Many of us have a strong inner critic, and we take its criticism to heart, no doubt because its source is our childhood and the criticism we received then. When we were a child, we took our parents’ words and perceptions as the truth, so when they criticized us, we believe them: “You’re so careless! Why don’t you listen? Your head is in the clouds. You’d better start paying attention or you’ll never make it in life.”
Surely when our parents said such things, they thought they were being helpful. But although their intentions may have been good, the result wasn’t. Now we carry their words and the way those words made us feel around with us, and whenever we make a mistake, the same shame and feelings of inadequacy come up as when we were young.
Mistakes are normal, kids are imperfect, adults are imperfect, but as children, we’re likely to have concluded that making mistakes means we’re bad, we won’t do well in life, and any number of other conclusions. It’s no wonder many of us are paralyzed by new situations and challenges: “What if I make a mistake? I’ll probably screw up as usual.” We may stop ourselves from going after what we want, trying and learning new things, developing our talents, growing, and having fun, all because we’re afraid of feelings those familiar feelings of failure from long ago. Parental criticism becomes self-criticism. We learned to do that perfectly!
Criticism feels terrible, whether it’s coming at us from outside ourselves or we’re doing it to ourselves. Just as our parents probably thought they were helping us by criticizing us, we may think we’re doing ourselves a favor by doing the same. We may believe this inner critic is watching our back and making us a better person, but the opposite is true. When we are self-critical, we feel more stressed, more apt to make mistakes, less effective, less at ease, less confident, less attractive to others, less loving and generous, and less in touch with the wisdom and strength of our true nature.
The good news is that self-criticism isn’t actually you criticizing you, but your egoic mind criticizing you. The real you—your true self—has nothing but love, acceptance, and compassion for you. So within our dual nature, we have both the capacity to criticize and hate ourselves and the capacity to do the opposite. Once we realize that self-criticism and criticism in general come from the ego and aren’t helpful, we can begin to free ourselves from this stifling and limiting voice and, more importantly, begin to hear our true voice of compassion and love.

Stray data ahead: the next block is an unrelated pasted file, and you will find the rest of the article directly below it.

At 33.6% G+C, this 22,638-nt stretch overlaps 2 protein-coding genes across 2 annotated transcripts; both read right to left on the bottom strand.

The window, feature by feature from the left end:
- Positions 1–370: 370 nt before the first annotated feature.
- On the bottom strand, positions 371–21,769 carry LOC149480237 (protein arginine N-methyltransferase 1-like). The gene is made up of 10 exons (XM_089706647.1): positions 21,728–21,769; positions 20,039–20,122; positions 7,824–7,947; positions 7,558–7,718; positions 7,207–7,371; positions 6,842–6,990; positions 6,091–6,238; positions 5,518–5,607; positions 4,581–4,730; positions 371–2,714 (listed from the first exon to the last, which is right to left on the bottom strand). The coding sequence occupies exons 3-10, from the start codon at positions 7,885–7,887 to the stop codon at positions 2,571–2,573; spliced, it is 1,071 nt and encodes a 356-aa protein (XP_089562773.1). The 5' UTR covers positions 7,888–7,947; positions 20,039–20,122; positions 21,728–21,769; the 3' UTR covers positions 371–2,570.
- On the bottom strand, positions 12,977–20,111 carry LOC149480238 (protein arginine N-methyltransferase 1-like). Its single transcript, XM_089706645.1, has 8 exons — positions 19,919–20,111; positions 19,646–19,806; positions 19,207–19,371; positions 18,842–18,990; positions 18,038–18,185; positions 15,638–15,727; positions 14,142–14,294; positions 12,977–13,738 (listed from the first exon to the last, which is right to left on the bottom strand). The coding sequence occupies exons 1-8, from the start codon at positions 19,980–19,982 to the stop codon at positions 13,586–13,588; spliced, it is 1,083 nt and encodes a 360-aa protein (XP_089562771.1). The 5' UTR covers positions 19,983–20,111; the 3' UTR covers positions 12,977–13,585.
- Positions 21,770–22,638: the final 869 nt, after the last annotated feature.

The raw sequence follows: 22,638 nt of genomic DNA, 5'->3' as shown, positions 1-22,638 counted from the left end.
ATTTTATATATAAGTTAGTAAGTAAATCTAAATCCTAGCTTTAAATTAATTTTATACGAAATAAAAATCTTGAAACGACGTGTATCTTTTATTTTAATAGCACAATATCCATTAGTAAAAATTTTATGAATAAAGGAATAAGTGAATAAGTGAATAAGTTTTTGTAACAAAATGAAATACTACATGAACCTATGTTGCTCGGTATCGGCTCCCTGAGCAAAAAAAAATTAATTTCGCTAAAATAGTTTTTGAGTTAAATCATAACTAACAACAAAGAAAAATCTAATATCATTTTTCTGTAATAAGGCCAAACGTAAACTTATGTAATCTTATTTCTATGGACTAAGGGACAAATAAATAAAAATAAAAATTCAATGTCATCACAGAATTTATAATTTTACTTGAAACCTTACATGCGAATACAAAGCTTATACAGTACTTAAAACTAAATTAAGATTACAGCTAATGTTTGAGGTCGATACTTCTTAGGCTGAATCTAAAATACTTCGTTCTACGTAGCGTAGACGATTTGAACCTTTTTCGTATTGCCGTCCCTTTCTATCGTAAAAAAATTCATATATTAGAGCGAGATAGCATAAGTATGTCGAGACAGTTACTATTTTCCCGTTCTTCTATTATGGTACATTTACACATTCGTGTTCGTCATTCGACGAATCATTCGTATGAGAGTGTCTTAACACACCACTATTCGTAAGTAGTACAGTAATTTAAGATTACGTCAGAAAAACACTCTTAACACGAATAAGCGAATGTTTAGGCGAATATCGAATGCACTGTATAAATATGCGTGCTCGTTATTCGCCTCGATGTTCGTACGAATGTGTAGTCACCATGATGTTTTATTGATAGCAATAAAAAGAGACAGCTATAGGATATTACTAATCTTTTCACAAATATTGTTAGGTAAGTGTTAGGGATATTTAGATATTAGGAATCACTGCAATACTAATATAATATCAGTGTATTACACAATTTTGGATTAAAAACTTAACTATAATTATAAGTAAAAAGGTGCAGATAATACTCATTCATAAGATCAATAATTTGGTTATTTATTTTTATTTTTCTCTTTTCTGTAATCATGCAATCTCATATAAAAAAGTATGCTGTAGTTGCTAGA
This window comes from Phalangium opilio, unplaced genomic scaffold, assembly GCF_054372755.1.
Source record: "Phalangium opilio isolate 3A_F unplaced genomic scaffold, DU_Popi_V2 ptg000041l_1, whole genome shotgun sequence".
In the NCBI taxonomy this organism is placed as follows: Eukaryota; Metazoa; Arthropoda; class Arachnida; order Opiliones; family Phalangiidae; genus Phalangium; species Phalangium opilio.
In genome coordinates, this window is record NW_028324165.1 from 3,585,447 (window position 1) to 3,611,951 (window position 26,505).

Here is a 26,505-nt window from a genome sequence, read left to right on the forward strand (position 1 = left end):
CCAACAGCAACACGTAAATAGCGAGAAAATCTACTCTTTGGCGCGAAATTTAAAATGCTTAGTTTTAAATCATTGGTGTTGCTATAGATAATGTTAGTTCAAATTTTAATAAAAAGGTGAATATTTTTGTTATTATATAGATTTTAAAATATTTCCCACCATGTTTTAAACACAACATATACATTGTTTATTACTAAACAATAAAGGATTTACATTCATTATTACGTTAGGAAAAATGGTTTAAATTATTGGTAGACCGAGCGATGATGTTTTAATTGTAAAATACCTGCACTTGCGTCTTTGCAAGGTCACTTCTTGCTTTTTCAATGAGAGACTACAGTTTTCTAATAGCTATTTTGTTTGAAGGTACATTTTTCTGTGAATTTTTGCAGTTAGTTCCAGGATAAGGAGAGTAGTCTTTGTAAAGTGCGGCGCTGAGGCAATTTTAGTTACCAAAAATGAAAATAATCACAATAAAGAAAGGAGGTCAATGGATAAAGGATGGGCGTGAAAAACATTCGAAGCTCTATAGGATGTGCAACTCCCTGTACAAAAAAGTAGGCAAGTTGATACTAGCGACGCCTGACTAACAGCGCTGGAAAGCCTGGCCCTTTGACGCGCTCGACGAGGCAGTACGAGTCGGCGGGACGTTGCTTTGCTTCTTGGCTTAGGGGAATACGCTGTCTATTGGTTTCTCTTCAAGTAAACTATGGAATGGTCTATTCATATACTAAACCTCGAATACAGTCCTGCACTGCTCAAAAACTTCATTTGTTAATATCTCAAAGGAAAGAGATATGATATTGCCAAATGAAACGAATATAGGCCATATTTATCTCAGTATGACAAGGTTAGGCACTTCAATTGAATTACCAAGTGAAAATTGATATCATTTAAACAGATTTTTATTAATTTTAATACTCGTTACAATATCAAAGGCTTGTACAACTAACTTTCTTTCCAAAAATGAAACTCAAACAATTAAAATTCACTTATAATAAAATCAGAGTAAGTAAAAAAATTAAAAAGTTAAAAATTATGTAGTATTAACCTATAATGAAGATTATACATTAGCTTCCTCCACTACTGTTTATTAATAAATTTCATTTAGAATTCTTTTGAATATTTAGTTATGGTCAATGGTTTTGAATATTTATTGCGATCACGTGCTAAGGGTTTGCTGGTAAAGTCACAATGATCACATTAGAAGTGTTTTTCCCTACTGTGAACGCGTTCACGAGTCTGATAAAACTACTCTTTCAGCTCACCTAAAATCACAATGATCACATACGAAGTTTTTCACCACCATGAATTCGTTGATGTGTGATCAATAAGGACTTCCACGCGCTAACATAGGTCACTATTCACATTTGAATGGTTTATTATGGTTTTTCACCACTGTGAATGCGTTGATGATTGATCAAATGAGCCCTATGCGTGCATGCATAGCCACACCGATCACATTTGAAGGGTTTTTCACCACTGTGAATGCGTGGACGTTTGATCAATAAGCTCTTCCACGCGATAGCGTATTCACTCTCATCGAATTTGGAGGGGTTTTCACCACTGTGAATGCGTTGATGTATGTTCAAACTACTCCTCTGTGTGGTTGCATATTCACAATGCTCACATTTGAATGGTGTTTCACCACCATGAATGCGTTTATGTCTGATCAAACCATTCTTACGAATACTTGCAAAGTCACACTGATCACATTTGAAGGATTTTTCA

It is often said that we can’t really love others until we first love ourselves, and this is so true. We all want love and we all want to love others. What stops us or makes it difficult is this voice of criticism of ourselves and others. If this voice weren’t there, it would be easy to love! Fortunately, the voice of criticism doesn’t have to go away to become free of it. You know that old saying, “Sticks and stones will break my bones, but names will never hurt me”? We can apply this to the egoic mind, which calls us names, shames us, and makes many of us feel guilty and inadequate. The egoic mind’s words don’t have to hurt us. They are just words, just thoughts. We don’t have to empower them with our belief once we see that they are lies.
Alternately, the egoic mind does the same thing to others. It shames, blames, and criticizes others as a way of elevating itself so that it doesn’t have to feel the shame that it creates, because if you are criticizing others, you are surely doing the same thing to yourself. Blaming and criticizing others are ways we distract ourselves from the self-criticism and self-blame we don’t want to experience.
It’s not necessarily easy to disengage from the inner voice of criticism, especially if we’ve believed it for a very long time. But with greater awareness of our thoughts, we can wake up out of the illusion that our egoic mind is ours and that it’s a true and meaningful voice. We wake up to the truth that we don’t need the voice in our head, we have never needed it, and it has only caused a lot of suffering. As difficult as it may be to change this habit of listening to and believing the mind, living with this voice is much more difficult.
What is it that can stand up to this voice and say, “Thanks, but no thanks” and turn away? That’s the real you! It’s right here, right now, accessible in any moment whenever you call forth your own inner strength and wisdom. Who you really are isn’t an abstraction—something out there in the ethers—but what is here, now, living your life. The more you turn away from the egoic mind and access your loving, wise, strong, accepting, and compassionate self, the more accessible this self becomes. Whenever you turn away from self-criticism, your connection to your true self is strengthened, and doing this becomes easier and easier, until one day you realize that the voice of self-criticism is a mere whisper or completely gone.
This is how the egoic mind and the negative feelings it produces are healed—we stop believing in the voice in our head and, consequently, stop producing negative emotions. Instead of criticism, we bring compassion to our humanness, our weakness, our failings, and our mistakes. If we do find ourselves caught in negativity or acting it out, we notice that and then bring compassion to ourselves for this very normal, human occurrence. It’s okay to not be perfect. How do I know? Because no one is or ever has been.
We are all in the same boat—all flawed, all struggling, all wanting to be happy and sometimes failing miserably at it. When you can love yourself just the way you are and have compassion for yourself, then it becomes easy to love and have compassion for others. Be kind to yourself!
From From Stress to Stillness, which will be available in November.